I used V / R = I, I x V = P
It depends a LOT on the specifics of the resistor you are using. Some power resistors are rated based on a max temperature of 155 °C and others are at 240 °C (and I'm sure these aren't the only ratings out there).

It's actually amazingly difficult to find thermal resistance data for power resistors, which I always found rather surprising and annoying.

The handful of data sheets that give temperature versus power generally indicate that the temperature rise is linear with respect to the power dissipation (for no additional heat sinking or forced cooling). So if you have a resistor rated at 155 °C when operated at 2 W at 25 °C ambient, then that's a temperature rise of 130 °C. If you operate it at 25% of that, then you would expect somewhere around 30 to 35 °C temperature rise taking you to around 60 °C. This is generally considered hot enough to produce second and possibly third degree burns in just a few seconds of solid contact. If you are using a resistor that is intended just to dump power and is not intended to stay particularly close to its nominal resistance, then it may be rated to operate at 240 °C, making the surface temperature at 25% power in the 80 °C range, which is enough to cause serious burns in a fraction of a second of solid contact.
 

WBahn

Joined Mar 31, 2012
24,850
It depends on what too hot means. In general, hot to the touch means little to electronic components.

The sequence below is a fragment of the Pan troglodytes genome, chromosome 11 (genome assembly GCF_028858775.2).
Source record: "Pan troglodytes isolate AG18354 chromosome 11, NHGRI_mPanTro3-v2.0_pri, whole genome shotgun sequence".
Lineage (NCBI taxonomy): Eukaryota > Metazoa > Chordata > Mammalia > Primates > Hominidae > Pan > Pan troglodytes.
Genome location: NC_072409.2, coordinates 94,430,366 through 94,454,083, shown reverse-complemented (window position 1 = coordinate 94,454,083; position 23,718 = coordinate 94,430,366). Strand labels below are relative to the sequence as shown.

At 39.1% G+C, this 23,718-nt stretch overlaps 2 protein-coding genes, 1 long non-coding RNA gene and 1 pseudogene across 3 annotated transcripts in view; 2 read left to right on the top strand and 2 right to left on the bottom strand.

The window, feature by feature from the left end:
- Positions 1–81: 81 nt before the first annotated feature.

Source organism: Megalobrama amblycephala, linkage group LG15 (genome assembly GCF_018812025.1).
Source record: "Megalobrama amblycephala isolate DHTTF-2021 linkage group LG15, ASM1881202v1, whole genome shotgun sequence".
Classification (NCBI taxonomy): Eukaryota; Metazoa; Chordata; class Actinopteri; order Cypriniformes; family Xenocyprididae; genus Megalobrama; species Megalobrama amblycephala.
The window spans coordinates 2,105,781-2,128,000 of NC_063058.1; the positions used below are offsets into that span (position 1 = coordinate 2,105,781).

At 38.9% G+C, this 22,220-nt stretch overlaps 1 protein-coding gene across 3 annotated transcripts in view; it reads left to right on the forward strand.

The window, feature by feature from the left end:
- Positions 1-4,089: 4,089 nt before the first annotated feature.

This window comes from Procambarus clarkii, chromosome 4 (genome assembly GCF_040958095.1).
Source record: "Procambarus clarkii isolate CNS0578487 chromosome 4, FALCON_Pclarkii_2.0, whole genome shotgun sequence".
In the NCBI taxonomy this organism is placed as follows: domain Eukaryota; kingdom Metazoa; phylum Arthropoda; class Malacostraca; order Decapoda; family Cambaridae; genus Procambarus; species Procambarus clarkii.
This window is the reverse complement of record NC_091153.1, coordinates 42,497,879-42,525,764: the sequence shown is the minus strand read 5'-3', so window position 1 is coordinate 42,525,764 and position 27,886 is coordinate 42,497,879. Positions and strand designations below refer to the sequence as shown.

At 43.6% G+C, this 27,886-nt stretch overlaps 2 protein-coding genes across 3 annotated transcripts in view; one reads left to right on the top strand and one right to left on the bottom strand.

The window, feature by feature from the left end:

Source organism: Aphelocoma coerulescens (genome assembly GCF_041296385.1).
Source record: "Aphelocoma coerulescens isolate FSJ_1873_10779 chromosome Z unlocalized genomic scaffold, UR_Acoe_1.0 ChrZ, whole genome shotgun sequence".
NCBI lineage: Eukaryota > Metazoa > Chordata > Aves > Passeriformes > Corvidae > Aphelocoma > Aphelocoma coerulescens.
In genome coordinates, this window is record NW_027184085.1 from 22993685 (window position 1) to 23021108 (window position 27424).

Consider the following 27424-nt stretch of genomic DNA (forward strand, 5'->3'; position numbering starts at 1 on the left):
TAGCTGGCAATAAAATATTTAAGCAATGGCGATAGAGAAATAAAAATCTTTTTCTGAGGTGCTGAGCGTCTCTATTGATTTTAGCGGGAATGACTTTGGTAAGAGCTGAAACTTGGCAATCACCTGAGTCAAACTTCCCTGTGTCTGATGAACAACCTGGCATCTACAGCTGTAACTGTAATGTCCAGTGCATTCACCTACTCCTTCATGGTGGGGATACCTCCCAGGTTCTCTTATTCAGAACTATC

People often derate resistors to 50% of the manufacturer spec regardless of operating conditions. In most cases, this leads to an ultra conservative design.

According to a Yaego datasheet for metal film resistors, resistors can be operated at 100% of their rated load at an ambient temperature of 70C or lower. You don't need to derate to 50% until ambient temperature is over 100C.
View attachment 187094
The derating depends heavily on the resistor type and specs. Some don't derate until 70 °C, but many others start derating right at 25 °C.

Part of this is driven by the specified resistor tolerance over temperature and life.
 

Reloadron

Joined Jan 15, 2015
4,573
Normally when doing what you are doing I would just go to my local Radio Shack and buy a 50-Ohm 10-Watt 10% Wirewound Resistor (2-Pack) which had the ceramic body. While Radio Shack is no longer with us the resistors are. Another good choice were the Ohmite Aluminium Housed Resistors. The beauty of the latter is the ease in mounting them to the power supply chassis making for easy heat sinking. They cost a few bucks more. While granted 10 watts is overkill they are both inexpensive and work just fine. Both are wire wound and tolerance is not an issue.

Ron
 

MisterBill2

Joined Jan 23, 2018
3,983
The wattage rating of a resistor will not tell you how hot it is going to get, but rather how much power it can convert into heat without damage that leads to failure. Temperature rise is determined by power input and heat removal. That same resistor with a large heat-sink and a good fan produced air flow will not get as hot.
 

WBahn

Joined Mar 31, 2012
24,850
The wattage rating of a resistor will not tell you how hot it is going to get, but rather how much power it can convert into heat without damage that leads to failure. Temperature rise is determined by power input and heat removal. That same resistor with a large heat-sink and a good fan produced air flow will not get as hot.
But how much power it can convert to heat without damage is primarily a function of the temperature that its core ends up operating at. If you take a 1 W resistor and heat sink the hell out of it and immerse it in a flowing coolant then you can dump some serious power into it without damaging it.